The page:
Woodridge is about to get sweeter

By Stephanie Liotta Atkinson

Woodridge is about to get sweeter.

In May 2011, two storefront properties in the Woodridge Main Street (2026 and 2028 Rhode Island Avenue NE) were purchased by an entity called “DC’s Chocolate Bar and Bakery LLC.”  The owners of the Chocolate Bar, it turns out, are two long-time Woodridge denizens, Dr. and Mrs. Larry and Tahiti McNair.  (If the name sounds familiar, Dr. McNair has a successful dentistry practice on Hamlin.)

In the 2026 RIA retail space Mrs. McNair will open a storefront for her existing organic soaps and skincare products business called Tahitian Treats.  With a BS in Biology and Chemistry, Mrs. McNair personally crafts her own line of hypoallergenic offerings for those with sensitive skin.  Tahitian Treats has been operating online for quite some time, and the Woodridge storefront will be the brick and mortar evolution of an already successful enterprise.  In addition to organic body products, Tahitian Treats will offer seated massage.

Next door in 2028 RIA, the McNairs are planning a veritable Wonkaland for Ward 5’s chocolate lovers.  DC’s Chocolate Bar and Bakery will feature organic chocolates, baked products (including cupcakes and breads), ice cream, smoothies, coffee, and light meals.  At least at the moment, the McNair’s have no plans to serve liquor on the premises (although some of their chocolate products will feature liquors).

Last night I got a peep at the Chocolate Bar’s spectacular design plans.  The McNairs are awaiting a permit to bump out the storefront windows, where they will ultimately install window-facing counter seating.  An entire side wall of the cafe will feature a countertop with stools (think 1950’s malt shop), behind which ice cream and shakes will be served up.  With additional tables, the Chocolate Bar will seat 35.  The McNairs are focused on creating a family-oriented environment suitable for kids and adults.  The tentative hours are 6:30am-9pm.  With the addition of free WiFi, Woodridge residents might actually have our very own place to have a cup of coffee, read the paper, check email, and hang out.  Imagine that?

We can anticipate a grand opening in June.


Edit: the above post is edited to reflect the notion (addressed in the comments) that family-friendly does not preclude serving alcohol. I agree that an establishment can do both, and Argonaut is a perfect example.

15 thoughts on “Woodridge is about to get sweeter

  1. OMG. I will have a hard time keeping my husband out of this place. Chocolate? On RIA? Talk about #GoodWard5News!!!

  2. This is good news. The other article was a false alarm that warned us about supporting small businesses on RIA or else meet the fate of Cap City Diner. As long as these new and existing businesses offer good service and good quality food, the people will come. AFAIK, the dental office on Hamlin Street has a good reputation and they keep the area in front of the dental office clean. Will there be any outdoor seating? So far, only Rita’s offers a bench or two to enjoy treats outdoors.

  3. Excellent news! I can’t wait to support these places. The chocolate bar and bakery especially will be a great addition to the neighborhood.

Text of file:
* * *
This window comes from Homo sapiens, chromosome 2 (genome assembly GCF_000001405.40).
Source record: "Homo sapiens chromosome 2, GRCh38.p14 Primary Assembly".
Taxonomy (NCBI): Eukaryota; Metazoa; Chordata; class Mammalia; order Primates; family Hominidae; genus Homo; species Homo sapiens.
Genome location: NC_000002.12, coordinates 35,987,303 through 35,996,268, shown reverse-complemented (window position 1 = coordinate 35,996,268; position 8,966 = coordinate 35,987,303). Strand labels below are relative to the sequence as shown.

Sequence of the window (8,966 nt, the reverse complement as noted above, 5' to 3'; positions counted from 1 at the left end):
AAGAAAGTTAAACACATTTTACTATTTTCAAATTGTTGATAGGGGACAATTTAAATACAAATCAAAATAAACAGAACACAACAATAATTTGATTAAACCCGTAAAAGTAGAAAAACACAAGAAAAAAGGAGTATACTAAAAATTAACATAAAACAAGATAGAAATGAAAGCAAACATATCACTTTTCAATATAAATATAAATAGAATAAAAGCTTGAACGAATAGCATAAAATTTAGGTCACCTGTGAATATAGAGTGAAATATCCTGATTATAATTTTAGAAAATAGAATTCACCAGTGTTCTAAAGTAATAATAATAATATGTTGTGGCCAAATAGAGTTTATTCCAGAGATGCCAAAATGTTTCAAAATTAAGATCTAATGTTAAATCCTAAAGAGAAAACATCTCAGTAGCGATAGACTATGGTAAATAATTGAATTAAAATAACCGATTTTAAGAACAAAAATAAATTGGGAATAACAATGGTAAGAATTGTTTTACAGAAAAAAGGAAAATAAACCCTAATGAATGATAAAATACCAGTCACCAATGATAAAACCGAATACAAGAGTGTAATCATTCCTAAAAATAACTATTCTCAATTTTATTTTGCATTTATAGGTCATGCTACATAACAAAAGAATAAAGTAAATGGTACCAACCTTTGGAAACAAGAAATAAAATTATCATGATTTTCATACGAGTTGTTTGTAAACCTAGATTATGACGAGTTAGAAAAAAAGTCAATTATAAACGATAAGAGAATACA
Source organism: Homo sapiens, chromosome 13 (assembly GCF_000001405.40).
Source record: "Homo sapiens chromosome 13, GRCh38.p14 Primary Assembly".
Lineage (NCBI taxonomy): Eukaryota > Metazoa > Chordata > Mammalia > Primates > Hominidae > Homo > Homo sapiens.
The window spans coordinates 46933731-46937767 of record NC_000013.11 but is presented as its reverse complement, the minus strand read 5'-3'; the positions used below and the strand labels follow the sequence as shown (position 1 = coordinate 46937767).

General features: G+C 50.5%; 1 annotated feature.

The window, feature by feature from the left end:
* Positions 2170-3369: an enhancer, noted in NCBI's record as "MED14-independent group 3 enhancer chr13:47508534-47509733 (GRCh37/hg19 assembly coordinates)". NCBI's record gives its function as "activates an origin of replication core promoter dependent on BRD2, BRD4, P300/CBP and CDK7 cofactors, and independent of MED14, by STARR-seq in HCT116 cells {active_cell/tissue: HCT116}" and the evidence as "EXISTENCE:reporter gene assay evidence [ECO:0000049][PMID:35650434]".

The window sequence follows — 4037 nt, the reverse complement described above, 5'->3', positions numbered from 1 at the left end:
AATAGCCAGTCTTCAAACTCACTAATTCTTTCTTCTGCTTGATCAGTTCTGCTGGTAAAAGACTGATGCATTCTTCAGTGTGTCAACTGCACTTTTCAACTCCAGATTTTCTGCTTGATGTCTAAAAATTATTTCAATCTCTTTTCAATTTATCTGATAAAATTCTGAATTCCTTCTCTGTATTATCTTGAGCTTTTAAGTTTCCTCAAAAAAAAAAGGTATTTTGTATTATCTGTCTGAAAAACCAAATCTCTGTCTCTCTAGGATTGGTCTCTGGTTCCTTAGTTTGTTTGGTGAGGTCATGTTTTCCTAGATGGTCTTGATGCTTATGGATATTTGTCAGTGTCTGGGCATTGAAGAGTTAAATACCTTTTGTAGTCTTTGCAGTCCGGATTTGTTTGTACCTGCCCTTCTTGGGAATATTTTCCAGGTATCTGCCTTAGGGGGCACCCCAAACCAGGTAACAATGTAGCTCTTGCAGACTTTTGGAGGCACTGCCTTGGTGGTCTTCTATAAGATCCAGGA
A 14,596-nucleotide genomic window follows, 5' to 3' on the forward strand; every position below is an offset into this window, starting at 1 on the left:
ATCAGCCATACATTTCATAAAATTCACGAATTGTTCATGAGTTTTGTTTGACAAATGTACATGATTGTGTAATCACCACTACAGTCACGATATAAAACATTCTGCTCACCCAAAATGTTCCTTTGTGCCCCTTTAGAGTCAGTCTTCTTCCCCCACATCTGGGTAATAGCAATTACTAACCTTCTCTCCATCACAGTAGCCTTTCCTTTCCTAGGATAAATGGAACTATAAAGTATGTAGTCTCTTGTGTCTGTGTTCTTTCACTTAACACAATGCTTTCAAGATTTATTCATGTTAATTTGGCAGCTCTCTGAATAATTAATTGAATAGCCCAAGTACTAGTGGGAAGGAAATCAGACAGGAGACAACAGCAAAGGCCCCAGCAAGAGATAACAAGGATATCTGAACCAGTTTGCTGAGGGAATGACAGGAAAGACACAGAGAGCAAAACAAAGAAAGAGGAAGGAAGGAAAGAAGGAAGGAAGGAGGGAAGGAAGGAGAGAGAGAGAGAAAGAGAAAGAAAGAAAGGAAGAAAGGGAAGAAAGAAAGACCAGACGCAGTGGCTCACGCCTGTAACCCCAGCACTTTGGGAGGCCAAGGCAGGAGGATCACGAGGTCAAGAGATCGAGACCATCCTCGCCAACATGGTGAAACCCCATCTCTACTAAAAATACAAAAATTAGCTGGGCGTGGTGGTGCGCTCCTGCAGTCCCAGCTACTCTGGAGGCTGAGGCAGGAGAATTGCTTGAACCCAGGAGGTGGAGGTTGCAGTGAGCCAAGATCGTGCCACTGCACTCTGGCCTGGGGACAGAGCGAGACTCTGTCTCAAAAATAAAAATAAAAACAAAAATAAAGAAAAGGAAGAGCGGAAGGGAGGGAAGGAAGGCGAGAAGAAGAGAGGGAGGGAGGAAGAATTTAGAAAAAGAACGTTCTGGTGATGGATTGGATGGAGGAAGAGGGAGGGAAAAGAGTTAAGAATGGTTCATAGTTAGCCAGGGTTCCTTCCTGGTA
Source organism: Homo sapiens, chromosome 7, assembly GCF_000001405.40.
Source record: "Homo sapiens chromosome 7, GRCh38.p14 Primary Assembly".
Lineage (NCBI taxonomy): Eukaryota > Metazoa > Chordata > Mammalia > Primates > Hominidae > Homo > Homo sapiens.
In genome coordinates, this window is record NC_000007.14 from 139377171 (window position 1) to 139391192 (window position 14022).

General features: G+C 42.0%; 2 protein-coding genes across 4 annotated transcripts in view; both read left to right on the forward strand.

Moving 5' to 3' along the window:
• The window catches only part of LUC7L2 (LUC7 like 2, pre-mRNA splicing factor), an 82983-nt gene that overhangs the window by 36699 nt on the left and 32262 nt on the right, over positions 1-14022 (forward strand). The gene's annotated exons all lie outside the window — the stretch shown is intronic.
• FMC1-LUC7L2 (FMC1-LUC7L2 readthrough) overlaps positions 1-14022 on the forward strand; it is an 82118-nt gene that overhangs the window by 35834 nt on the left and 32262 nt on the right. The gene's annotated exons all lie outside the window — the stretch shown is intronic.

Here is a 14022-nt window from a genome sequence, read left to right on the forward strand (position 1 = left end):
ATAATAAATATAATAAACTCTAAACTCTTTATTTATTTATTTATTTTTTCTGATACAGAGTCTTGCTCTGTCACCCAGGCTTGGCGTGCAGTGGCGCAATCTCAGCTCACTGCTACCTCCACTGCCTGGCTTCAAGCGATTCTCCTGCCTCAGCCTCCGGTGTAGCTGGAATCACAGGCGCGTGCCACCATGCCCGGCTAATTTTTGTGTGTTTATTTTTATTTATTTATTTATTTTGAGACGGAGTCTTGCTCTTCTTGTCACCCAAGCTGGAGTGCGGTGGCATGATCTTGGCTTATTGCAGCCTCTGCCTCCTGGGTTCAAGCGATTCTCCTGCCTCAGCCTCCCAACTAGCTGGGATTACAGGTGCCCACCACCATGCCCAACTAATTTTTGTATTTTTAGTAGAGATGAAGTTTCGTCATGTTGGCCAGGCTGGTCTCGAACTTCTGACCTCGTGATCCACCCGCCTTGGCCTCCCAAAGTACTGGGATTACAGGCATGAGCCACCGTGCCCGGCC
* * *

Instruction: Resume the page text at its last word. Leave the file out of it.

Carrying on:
4. Great news! Here’s hoping the service and product quality exceed that of Cafe Sureia in Brookland. As an aside, Dr. McNair is a very smart man. Chocolate AND dentistry!? How very thoughtful 🙂

  5. This sounds great! Very cute concept and hopefully it will become a great asset to the community.

    As an aside, I have to take issue with places being labeled “family-friendly” only if they don’t serve alcohol. A restaurant/shop can be both family-friendly AND serve alcohol. One would be delusional to say that places like Mr. Henry’s on Penn SE (which has a family night each Tuesday) and the Argonaut (which has stroller parking with available locks and an extensive kid’s menu) are unfriendly to families, while still serving alcohol (these are just two examples that came off the top of my head). Looking at national chains, many market themselves as family-friendly while still providing alcohol service. Families are comprised of children AND adults, and, in the appropriate environment, a family-friendly restaurant can meet the desires of the ADULT members of the family (and the rest of the community) for the occasional drink. Do I think that this candy shop/bakery needs alcohol service? No, it doesn’t seem like the type of place I would go for a drink, and alcohol doesn’t seem to fit the concept *right now* (although I have had my fair share of chocolate beers and liquors in my life, and those things are fantastic). However, I would welcome both “family-friendly” eateries that choose to serve alcohol (it’s good for their bottom line and provides a service that I, and many of my neighbors, would partake in), and more adult-oriented establishments with fancier menus/atmosphere and drink selections that don’t necessarily appeal to the kiddos. Let’s not let the “Adams Morgan” monster dominate this conversation. It’s fine to be wary of places that want permits for outdoor seating and live entertainment until the wee hours, right in the middle of a community setting; it’s wholly different to equate any place – regardless of hours, concept, or quality – that serves alcohol with a nuisance to the community.

    1. I whole heartedly agree with what you say, Ms. D! And on that note, I wouldn’t mind a coffee and wine bar combo. There was a cool one outside of Old Town Alexandria that had art on the wall and all kinds of games for adults and toys for kids. It was a nice place to sit down and read, eat, chat, play games. I could see something like that doing very well here. Family-friendly can be alcohol friendly too!

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